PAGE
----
Skip to content

Research at St Andrews

Grey seals use anthropogenic signals from acoustic tags to locate fish: evidence from a simulated foraging task

Research output: Contribution to journalArticlepeer-review

Abstract

Anthropogenic noise can have negative effects on animal behaviour and physiology. However, noise is often introduced systematically and potentially provides information for navigation or prey detection. Here, we show that grey seals (Halichoerus grypus) learn to use sounds from acoustic fish tags as an indicator of food location. In 20 randomized trials each, 10 grey seals individually explored 20 foraging boxes, with one box containing a tagged fish, one containing an untagged fish and all other boxes being empty. The tagged box was found after significantly fewer non-tag box visits across trials, and seals revisited boxes containing the tag more often than any other box. The time and number of boxes needed to find both fish decreased significantly throughout consecutive trials. Two additional controls were conducted to investigate the role of the acoustic signal: (i) tags were placed in one box, with no fish present in any boxes and (ii) additional pieces of fish, inaccessible to the seal, were placed in the previously empty 18 boxes, making possible alternative chemosensory cues less reliable. During these controls, the acoustically tagged box was generally found significantly faster than the control box. Our results show that animals learn to use information provided by anthropogenic signals to enhance foraging success.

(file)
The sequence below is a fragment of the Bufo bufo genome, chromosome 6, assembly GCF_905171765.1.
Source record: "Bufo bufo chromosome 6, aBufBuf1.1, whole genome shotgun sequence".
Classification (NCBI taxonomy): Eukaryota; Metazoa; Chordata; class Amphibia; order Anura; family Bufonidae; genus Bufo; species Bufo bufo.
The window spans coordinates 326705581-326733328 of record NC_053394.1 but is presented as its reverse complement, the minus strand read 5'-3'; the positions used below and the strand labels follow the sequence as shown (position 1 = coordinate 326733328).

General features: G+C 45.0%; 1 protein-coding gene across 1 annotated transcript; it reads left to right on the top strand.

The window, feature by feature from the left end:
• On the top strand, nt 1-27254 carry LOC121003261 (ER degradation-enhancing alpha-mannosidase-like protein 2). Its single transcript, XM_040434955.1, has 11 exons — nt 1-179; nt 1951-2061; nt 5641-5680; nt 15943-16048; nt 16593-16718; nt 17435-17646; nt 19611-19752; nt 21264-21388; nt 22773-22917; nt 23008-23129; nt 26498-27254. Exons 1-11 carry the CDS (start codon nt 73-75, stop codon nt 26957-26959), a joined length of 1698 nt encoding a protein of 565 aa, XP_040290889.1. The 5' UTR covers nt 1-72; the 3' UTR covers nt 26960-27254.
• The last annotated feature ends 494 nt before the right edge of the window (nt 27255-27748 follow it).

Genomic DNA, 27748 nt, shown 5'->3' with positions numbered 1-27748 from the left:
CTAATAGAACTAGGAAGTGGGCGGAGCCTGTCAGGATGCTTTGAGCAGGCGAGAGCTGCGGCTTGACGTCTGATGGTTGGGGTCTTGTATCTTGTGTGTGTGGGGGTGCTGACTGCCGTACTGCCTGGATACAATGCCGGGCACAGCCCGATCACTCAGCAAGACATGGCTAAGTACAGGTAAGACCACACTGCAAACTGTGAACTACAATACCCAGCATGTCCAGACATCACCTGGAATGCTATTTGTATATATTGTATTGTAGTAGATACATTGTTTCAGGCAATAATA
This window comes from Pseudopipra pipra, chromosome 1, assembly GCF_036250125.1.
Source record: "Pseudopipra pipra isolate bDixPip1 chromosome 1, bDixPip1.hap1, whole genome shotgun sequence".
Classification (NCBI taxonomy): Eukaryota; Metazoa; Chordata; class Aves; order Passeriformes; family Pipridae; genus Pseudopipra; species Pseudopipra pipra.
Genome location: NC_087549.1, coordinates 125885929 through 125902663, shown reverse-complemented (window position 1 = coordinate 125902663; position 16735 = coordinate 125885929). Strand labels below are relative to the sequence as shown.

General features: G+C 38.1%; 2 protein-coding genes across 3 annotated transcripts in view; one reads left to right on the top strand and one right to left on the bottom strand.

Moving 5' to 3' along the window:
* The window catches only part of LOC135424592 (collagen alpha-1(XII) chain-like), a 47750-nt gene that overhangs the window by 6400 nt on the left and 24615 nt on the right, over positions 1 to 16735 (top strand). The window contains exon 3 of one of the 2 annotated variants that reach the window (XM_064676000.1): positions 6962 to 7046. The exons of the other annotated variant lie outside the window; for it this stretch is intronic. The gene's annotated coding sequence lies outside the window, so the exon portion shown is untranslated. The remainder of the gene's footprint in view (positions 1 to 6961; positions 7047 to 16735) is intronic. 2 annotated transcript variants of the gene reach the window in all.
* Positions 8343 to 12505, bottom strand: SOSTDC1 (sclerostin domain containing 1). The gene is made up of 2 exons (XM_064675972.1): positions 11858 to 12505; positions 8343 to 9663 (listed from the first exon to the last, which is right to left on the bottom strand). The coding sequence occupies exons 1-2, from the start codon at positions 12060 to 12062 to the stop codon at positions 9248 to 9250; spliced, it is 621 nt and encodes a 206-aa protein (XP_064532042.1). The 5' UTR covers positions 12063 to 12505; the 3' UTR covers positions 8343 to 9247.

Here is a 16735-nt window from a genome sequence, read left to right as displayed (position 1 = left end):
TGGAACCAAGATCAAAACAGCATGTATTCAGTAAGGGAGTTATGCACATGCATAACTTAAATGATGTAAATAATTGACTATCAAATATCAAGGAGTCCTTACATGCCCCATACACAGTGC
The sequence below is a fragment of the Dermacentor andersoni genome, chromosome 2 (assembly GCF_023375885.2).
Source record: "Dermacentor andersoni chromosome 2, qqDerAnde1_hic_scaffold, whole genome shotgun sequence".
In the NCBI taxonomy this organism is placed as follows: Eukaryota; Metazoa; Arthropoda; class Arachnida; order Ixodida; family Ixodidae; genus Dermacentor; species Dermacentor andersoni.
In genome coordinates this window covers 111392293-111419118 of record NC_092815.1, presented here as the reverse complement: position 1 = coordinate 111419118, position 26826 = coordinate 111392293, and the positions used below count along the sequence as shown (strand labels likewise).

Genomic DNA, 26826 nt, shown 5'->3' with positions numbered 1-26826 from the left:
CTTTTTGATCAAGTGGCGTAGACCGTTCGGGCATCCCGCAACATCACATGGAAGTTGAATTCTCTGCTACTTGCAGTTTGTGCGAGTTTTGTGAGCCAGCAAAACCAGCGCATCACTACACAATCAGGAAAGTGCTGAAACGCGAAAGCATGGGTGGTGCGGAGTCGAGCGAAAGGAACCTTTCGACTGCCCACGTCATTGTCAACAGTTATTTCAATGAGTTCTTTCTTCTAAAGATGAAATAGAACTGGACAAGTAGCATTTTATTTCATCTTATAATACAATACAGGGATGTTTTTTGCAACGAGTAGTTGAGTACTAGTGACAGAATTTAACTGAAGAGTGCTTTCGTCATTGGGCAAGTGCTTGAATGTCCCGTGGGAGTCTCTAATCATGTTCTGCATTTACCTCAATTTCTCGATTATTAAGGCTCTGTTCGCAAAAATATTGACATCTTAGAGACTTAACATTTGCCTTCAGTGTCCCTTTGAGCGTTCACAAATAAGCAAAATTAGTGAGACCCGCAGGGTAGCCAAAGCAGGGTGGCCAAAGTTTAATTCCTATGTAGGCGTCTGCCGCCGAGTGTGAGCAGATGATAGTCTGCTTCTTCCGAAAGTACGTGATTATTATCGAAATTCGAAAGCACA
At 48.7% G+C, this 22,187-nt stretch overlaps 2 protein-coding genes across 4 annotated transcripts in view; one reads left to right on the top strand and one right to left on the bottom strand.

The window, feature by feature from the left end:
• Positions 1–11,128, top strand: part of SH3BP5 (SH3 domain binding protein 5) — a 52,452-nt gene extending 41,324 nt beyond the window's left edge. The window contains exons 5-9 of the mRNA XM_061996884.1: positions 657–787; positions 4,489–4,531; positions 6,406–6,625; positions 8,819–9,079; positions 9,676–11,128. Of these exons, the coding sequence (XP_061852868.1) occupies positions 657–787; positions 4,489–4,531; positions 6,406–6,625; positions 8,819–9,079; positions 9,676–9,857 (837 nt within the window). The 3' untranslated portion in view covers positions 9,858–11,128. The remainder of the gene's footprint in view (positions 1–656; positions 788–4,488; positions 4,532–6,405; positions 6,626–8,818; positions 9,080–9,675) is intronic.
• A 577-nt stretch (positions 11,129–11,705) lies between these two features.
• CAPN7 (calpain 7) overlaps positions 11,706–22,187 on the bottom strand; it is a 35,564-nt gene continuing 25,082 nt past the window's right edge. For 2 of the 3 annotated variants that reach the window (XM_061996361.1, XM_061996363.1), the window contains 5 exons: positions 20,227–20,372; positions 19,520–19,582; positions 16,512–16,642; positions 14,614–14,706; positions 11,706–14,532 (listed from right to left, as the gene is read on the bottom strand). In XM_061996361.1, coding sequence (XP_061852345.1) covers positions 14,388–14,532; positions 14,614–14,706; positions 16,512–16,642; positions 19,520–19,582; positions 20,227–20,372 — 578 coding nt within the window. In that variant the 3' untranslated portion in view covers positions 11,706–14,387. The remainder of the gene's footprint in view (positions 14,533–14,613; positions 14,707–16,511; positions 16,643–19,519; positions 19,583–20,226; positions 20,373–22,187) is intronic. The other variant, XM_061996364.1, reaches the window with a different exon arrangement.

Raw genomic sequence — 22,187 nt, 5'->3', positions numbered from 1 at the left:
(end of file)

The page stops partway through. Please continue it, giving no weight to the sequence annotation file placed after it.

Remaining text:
Close

Details

Original languageEnglish
Article number20141595
Number of pages9
JournalProceedings of the Royal Society B: Biological Sciences
Volume282
Issue number1798
Early online date19 Nov 2014
DOIs
Publication statusPublished - 7 Jan 2015

    Research areas

  • Anthropogenic noise, Acoustic fish tags, Dinner bell effect, Chemosensory cues, Pinnipeds

Discover related content
Find related publications, people, projects and more using interactive charts.

View graph of relations

Related by author

  1. The startle reflex in echolocating odontocetes: basic physiology and practical implications

    Götz, T., Pacini, A. F., Nachtigall, P. & Janik, V. M., 12 Mar 2020, In: Journal of Experimental Biology. 223, 12 p., jeb208470.

    Research output: Contribution to journalArticlepeer-review

  2. Effects of impulsive noise on marine mammals: investigating range-dependent risk

    Hastie, G., Merchant, N., Goetz, T., Russell, D. J. F., Thompson, P. & Janik, V. M., Jul 2019, In: Ecological Applications. 29, 5, 10 p., e01906.

    Research output: Contribution to journalArticlepeer-review

  3. Can fear conditioning repel California sea lions from fishing activities?

    Schakner, Z. A., Götz, T., Janik, V. M. & Blumstein, D. T., Oct 2017, In: Animal Conservation. 20, 5, p. 425-432 8 p.

    Research output: Contribution to journalArticlepeer-review

  4. The startle reflex in acoustic deterrence: an approach with universal applicability?